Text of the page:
Recent data from the Australian Prudential Regulation Authority showed that new mortgage lending hit $98.4 billion over the June 2016 quarter. There was also $1.437bn in outstanding residential mortgages to households across all Australian Authorised Deposit-taking Institutions.

This reflects a growth rate of 8.1% year-on-year – the slowest since June 2014.

Meanwhile, the value of owner-occupier mortgages has increased by 14.8% year-on-year, the highest increase in over six years, since March 2010.

Over $930bn outstanding to owner-occupiers and more than $506bn outstanding to investors are accounted under outstanding mortgages. Investor lending slowdown is marked with investor mortgages outstanding falling to a record low of -2.4% year-on-year.

The average outstanding mortgage balance was 4.5% higher year-on-year with the median value now pegged at $252,100.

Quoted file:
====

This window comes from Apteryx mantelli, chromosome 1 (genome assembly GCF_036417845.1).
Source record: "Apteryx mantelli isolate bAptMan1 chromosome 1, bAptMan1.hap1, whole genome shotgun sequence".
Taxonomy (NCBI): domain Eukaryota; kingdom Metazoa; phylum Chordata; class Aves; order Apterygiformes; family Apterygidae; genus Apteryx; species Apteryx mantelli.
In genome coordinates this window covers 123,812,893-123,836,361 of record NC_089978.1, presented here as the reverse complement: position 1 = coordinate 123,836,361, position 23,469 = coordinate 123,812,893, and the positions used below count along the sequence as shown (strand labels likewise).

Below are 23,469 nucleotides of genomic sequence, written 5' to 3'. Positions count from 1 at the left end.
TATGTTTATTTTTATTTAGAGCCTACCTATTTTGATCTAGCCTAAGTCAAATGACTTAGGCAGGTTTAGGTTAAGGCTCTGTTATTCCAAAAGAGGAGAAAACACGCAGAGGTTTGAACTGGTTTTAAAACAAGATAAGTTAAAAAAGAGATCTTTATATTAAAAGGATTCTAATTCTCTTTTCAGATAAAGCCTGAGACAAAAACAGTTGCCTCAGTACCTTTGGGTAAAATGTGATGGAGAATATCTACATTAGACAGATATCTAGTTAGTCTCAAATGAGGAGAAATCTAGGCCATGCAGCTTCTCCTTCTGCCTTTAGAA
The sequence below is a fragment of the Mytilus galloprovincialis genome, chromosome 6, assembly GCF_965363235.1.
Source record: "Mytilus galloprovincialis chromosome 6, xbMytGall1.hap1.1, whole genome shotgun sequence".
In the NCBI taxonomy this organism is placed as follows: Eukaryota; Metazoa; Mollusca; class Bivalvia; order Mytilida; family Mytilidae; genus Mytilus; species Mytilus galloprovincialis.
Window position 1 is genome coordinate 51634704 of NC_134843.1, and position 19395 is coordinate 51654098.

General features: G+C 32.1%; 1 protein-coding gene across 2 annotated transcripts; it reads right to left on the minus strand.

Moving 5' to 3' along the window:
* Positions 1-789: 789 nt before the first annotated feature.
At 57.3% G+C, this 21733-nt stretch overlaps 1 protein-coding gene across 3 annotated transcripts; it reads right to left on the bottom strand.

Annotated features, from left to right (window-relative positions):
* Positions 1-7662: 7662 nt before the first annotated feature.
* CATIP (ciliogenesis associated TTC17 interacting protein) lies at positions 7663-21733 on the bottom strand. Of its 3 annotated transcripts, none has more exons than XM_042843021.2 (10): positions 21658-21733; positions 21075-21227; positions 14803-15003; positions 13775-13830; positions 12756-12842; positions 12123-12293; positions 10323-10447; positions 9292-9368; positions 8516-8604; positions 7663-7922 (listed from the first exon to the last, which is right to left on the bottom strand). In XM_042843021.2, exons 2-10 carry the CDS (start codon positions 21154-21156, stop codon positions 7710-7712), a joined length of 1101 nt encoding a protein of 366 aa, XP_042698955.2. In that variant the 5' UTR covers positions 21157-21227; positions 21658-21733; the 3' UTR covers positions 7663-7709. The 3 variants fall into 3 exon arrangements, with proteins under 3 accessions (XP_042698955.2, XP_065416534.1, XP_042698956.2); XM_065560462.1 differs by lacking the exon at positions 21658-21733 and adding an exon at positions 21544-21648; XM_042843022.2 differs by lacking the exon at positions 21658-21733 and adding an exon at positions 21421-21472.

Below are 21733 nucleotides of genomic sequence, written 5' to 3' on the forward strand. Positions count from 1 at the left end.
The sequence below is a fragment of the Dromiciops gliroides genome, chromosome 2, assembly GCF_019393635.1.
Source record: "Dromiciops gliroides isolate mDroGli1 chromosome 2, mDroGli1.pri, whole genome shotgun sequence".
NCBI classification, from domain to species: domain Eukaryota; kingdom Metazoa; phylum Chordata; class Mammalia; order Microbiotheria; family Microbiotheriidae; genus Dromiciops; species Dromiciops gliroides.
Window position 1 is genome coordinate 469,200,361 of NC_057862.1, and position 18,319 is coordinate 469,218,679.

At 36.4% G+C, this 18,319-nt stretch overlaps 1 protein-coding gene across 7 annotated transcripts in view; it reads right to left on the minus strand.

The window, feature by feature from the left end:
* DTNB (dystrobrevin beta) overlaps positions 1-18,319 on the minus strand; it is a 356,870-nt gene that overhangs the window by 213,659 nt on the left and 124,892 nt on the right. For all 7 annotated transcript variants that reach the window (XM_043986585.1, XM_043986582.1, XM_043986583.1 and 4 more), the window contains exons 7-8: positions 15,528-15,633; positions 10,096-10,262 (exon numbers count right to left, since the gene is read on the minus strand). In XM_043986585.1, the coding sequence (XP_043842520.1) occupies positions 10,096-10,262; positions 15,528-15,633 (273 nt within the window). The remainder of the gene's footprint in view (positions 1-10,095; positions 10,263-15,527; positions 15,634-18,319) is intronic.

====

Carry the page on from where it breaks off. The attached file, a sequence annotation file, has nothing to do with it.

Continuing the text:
The data also shows that owner-occupier lending is 16.2% higher year-on-year while it is -16.9% year-on-year lower for investor lending.

Lenders and borrowers are now using larger deposits based on the loan-to-value ratios (LVR) on new home loans over the June quarter. There was a recorded 78% of mortgages that had an LVR of less than 80% that equates to the borrower depositing at least 20% on their loan. New mortgages that had an LVR of more than 90% just hit 8.3%. The decline in loans with an LVR above 90% is encouraging because it implies a lower risk for the property market.